Improving Sickle cell care in Adolescents & Adults in Chicago (ISAAC): Project Summary Many Chicago adolescents and adults with sickle cell disease (SCD): (1) lack longitudinal regular ambulatory care, (2) infrequently use hydroxyurea and (3) have inadequate pain control. The overall goal of this project is to improve outcomes of adolescents and adults with SCD by systematically developing, testing, and implementing multi-level, multi-modal interventions. Implementation science will guide each activity through the Getting To Outcomes (GTO) application,2 a widely-used accountability implementation framework.3 ISAAC Collaborating Institutions and Targeted Population: The University of Illinois Hospital & Health Sciences System (UI Health) includes a 495-bed hospital and the largest pediatric and adult referral Sickle Cell Center in the Midwest. Sinai Health System (SHS) includes the 319-bed Mt. Sinai Hospital, the 160-bed Holy Cross Hospital and the Sinai Urban Health Institute (SUHI). SUHI is a regional resource for the Community Health Worker (CHW) training and implementation. These collaborating institutions serve 542 unique SCD patients age 15-44 years who live in the Chicago area, about 65% of all SCD patients of this age living in Chicago. Clinical Site Research Team and Advisory Group: The Research Team will be led by adult and pediatric hematologists, an implementation research scientist, an expert in health systems coordination and population health, and an epidemiologist with expertise in community health worker (CHW) coordination. Co-investigators include primary care and emergency department (ED) clinicians, a biostatistician, design and community based participatory research experts, and a school health specialist. The Advisory Group includes health system executives and representatives of FQHCs, community organizations, providers, patients, patient advocacy organizations, public schools, urban transportation center and Illinois Department of Public Health (IDPH). Many participants are already collaborators in sickle cell projects funded by HRSA, PCORI and IDPH. Strategy. We will collaborate in the development of the ISAAC Care Plan (regular longitudinal care; use of hydroxyurea by patients and clinicians; and evidence-based acute pain management in the ED and hospital ward (?pain passport?)). Implementation of the Plan will be facilitated by technology - an app that provides patients and providers access to the ISAAC Care Plan in the patient's electronic medical records (EMR)- and by CHWs during CHW-led home visits to support patient self-management using the ISAAC Care Plan.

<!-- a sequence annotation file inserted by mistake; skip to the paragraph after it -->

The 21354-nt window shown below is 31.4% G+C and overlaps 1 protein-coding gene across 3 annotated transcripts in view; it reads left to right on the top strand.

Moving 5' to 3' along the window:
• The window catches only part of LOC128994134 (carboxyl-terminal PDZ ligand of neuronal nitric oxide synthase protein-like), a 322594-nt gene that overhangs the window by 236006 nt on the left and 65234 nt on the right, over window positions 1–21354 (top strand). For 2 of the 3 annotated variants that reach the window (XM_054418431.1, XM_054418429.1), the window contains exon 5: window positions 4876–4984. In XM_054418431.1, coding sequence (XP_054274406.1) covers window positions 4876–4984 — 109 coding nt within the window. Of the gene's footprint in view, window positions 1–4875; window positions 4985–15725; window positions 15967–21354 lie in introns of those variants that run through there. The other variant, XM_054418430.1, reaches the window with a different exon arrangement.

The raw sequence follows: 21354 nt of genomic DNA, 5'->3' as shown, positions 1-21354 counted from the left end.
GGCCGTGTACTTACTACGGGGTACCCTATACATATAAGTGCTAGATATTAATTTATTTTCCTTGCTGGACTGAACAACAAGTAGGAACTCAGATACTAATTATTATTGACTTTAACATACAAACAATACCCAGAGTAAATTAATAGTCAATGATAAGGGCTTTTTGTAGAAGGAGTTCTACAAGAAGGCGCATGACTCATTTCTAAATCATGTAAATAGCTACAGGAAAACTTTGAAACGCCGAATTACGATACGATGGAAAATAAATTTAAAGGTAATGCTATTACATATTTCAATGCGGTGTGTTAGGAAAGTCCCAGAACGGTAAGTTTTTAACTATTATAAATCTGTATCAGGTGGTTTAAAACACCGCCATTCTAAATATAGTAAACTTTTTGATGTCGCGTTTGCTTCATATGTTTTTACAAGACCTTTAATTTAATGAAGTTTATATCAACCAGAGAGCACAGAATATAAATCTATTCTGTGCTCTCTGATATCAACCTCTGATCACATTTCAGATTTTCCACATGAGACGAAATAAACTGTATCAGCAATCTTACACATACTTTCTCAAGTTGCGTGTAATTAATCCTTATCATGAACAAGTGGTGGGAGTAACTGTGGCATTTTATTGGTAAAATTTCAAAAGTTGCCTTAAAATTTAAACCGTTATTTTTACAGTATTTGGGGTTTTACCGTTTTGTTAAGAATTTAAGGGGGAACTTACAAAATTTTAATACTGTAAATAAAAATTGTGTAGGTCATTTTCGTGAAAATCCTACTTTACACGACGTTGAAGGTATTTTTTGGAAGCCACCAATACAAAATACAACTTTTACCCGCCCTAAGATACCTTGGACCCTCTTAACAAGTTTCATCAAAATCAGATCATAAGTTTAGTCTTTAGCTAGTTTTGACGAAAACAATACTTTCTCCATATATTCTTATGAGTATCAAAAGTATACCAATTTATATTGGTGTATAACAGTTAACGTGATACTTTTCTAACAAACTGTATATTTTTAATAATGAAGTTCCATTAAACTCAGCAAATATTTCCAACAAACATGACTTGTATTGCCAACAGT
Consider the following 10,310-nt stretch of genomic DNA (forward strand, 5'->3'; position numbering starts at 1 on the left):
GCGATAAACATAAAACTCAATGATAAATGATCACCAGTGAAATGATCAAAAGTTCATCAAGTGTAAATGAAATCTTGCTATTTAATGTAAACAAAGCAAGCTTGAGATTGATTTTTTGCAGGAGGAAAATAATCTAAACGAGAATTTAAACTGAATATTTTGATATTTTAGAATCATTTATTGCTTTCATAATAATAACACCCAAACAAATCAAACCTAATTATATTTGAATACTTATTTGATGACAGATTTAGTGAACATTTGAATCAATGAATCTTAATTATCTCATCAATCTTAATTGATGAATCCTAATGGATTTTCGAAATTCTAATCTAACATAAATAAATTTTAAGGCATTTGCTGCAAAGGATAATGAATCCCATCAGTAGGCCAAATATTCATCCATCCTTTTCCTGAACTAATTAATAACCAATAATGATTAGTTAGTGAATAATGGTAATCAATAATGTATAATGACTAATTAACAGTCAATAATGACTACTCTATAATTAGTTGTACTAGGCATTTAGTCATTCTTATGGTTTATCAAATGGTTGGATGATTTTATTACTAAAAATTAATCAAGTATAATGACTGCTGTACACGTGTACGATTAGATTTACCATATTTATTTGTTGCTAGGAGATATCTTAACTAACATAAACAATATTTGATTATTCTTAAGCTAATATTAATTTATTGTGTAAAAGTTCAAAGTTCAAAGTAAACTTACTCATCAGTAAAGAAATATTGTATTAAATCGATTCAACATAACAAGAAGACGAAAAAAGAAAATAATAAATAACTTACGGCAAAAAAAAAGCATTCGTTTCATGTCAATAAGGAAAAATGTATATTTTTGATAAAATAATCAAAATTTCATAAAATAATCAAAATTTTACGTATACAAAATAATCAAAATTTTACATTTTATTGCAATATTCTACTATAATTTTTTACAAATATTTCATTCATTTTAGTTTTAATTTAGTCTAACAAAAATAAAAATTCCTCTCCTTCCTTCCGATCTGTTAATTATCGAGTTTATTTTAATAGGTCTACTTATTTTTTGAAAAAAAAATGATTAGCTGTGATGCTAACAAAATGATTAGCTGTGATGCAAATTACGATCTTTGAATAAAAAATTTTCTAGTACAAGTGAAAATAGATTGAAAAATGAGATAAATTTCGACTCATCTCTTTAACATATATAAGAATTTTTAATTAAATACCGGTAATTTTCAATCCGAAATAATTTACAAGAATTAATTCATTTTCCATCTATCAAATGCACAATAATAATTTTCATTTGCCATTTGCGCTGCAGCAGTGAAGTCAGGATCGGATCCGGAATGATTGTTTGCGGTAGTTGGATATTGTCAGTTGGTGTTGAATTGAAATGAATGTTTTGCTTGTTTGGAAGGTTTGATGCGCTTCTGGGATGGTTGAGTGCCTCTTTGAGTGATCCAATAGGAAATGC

Specific Aims - Phase I. 1. Conduct a needs and resources assessment, identifying barriers and facilitators to the ISAAC Care Plan. 2. Refine and finalize the ISAAC Care Plan based on the needs and resources assessment. 3. Enroll at least 300 patients age 15-44 years into a Sickle Cell Registry.
Specific Aims - Phase II. 4. Implement the ISAAC Care Plan developed in Aim 2 among patients enrolled in the Sickle Cell Registry. 5. Evaluate the Care Plan with and without a CHW intervention.
Improving Sickle cell care in Adolescents & Adults in Chicago (ISAAC) Project Narrative Sickle cell disease (SCD) is an inherited condition that causes pain and organ damage and shortens life. While best practices for managing SCD are available, often physicians do not adhere to guidelines and patients do not take the necessary steps to manage SCD. The ISAAC project will improve the health and lives of patients with SCD by assisting them in accessing consistent longitudinal care, taking their medicine, and properly treating their pain in the emergency department. We will examine whether improved medical adherence to guidelines, a community health worker intervention, and an innovative, multi-modal smart phone app improve the goals of ISAAC.
|Colla, Joseph S; Kotini-Shah, Pavitra; Brown, Stephen B et al. (2017) Timely Care for Sickle Cell. Jt Comm J Qual Patient Saf 43:113-115|